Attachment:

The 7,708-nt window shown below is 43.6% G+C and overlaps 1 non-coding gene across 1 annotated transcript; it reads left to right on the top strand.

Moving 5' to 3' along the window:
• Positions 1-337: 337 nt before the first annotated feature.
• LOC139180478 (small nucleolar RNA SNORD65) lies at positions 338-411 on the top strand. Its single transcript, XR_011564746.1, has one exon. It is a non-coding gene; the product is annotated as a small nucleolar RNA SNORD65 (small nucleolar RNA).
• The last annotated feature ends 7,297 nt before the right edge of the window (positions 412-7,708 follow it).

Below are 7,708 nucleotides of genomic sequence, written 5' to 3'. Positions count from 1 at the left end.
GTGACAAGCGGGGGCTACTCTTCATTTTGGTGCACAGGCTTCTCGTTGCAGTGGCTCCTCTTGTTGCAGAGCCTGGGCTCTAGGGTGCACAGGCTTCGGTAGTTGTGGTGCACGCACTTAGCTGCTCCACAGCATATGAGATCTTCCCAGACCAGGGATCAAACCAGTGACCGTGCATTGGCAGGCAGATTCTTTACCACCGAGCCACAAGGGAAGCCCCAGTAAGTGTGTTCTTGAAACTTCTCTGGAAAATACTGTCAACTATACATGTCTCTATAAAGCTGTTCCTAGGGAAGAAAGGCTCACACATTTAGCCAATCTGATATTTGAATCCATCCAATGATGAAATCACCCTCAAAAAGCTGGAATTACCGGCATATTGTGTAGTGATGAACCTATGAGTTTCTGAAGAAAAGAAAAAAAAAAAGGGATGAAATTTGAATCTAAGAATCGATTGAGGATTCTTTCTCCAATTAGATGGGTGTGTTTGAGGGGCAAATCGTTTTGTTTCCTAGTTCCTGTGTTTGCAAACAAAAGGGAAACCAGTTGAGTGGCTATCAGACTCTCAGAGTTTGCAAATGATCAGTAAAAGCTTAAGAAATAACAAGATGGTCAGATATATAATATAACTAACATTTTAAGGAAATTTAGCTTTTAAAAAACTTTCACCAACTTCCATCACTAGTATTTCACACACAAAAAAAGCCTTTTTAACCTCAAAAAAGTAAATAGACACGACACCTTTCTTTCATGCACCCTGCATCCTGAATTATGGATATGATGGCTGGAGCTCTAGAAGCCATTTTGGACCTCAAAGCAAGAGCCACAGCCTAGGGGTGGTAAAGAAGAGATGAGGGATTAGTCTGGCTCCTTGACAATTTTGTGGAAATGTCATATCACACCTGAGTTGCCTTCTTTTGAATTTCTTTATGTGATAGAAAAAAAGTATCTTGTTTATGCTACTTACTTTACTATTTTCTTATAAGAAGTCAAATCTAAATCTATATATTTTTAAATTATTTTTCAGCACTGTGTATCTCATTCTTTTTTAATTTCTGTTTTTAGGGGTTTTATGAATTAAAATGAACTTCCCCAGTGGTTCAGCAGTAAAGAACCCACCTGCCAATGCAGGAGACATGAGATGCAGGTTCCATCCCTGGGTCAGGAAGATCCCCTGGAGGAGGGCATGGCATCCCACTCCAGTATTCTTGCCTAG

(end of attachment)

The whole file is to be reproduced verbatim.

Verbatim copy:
The 7,708-nt window shown below is 43.6% G+C and overlaps 1 non-coding gene across 1 annotated transcript; it reads left to right on the top strand.

Moving 5' to 3' along the window:
• Positions 1-337: 337 nt before the first annotated feature.
• LOC139180478 (small nucleolar RNA SNORD65) lies at positions 338-411 on the top strand. Its single transcript, XR_011564746.1, has one exon. It is a non-coding gene; the product is annotated as a small nucleolar RNA SNORD65 (small nucleolar RNA).
• The last annotated feature ends 7,297 nt before the right edge of the window (positions 412-7,708 follow it).

Below are 7,708 nucleotides of genomic sequence, written 5' to 3'. Positions count from 1 at the left end.
GTGACAAGCGGGGGCTACTCTTCATTTTGGTGCACAGGCTTCTCGTTGCAGTGGCTCCTCTTGTTGCAGAGCCTGGGCTCTAGGGTGCACAGGCTTCGGTAGTTGTGGTGCACGCACTTAGCTGCTCCACAGCATATGAGATCTTCCCAGACCAGGGATCAAACCAGTGACCGTGCATTGGCAGGCAGATTCTTTACCACCGAGCCACAAGGGAAGCCCCAGTAAGTGTGTTCTTGAAACTTCTCTGGAAAATACTGTCAACTATACATGTCTCTATAAAGCTGTTCCTAGGGAAGAAAGGCTCACACATTTAGCCAATCTGATATTTGAATCCATCCAATGATGAAATCACCCTCAAAAAGCTGGAATTACCGGCATATTGTGTAGTGATGAACCTATGAGTTTCTGAAGAAAAGAAAAAAAAAAAGGGATGAAATTTGAATCTAAGAATCGATTGAGGATTCTTTCTCCAATTAGATGGGTGTGTTTGAGGGGCAAATCGTTTTGTTTCCTAGTTCCTGTGTTTGCAAACAAAAGGGAAACCAGTTGAGTGGCTATCAGACTCTCAGAGTTTGCAAATGATCAGTAAAAGCTTAAGAAATAACAAGATGGTCAGATATATAATATAACTAACATTTTAAGGAAATTTAGCTTTTAAAAAACTTTCACCAACTTCCATCACTAGTATTTCACACACAAAAAAAGCCTTTTTAACCTCAAAAAAGTAAATAGACACGACACCTTTCTTTCATGCACCCTGCATCCTGAATTATGGATATGATGGCTGGAGCTCTAGAAGCCATTTTGGACCTCAAAGCAAGAGCCACAGCCTAGGGGTGGTAAAGAAGAGATGAGGGATTAGTCTGGCTCCTTGACAATTTTGTGGAAATGTCATATCACACCTGAGTTGCCTTCTTTTGAATTTCTTTATGTGATAGAAAAAAAGTATCTTGTTTATGCTACTTACTTTACTATTTTCTTATAAGAAGTCAAATCTAAATCTATATATTTTTAAATTATTTTTCAGCACTGTGTATCTCATTCTTTTTTAATTTCTGTTTTTAGGGGTTTTATGAATTAAAATGAACTTCCCCAGTGGTTCAGCAGTAAAGAACCCACCTGCCAATGCAGGAGACATGAGATGCAGGTTCCATCCCTGGGTCAGGAAGATCCCCTGGAGGAGGGCATGGCATCCCACTCCAGTATTCTTGCCTAG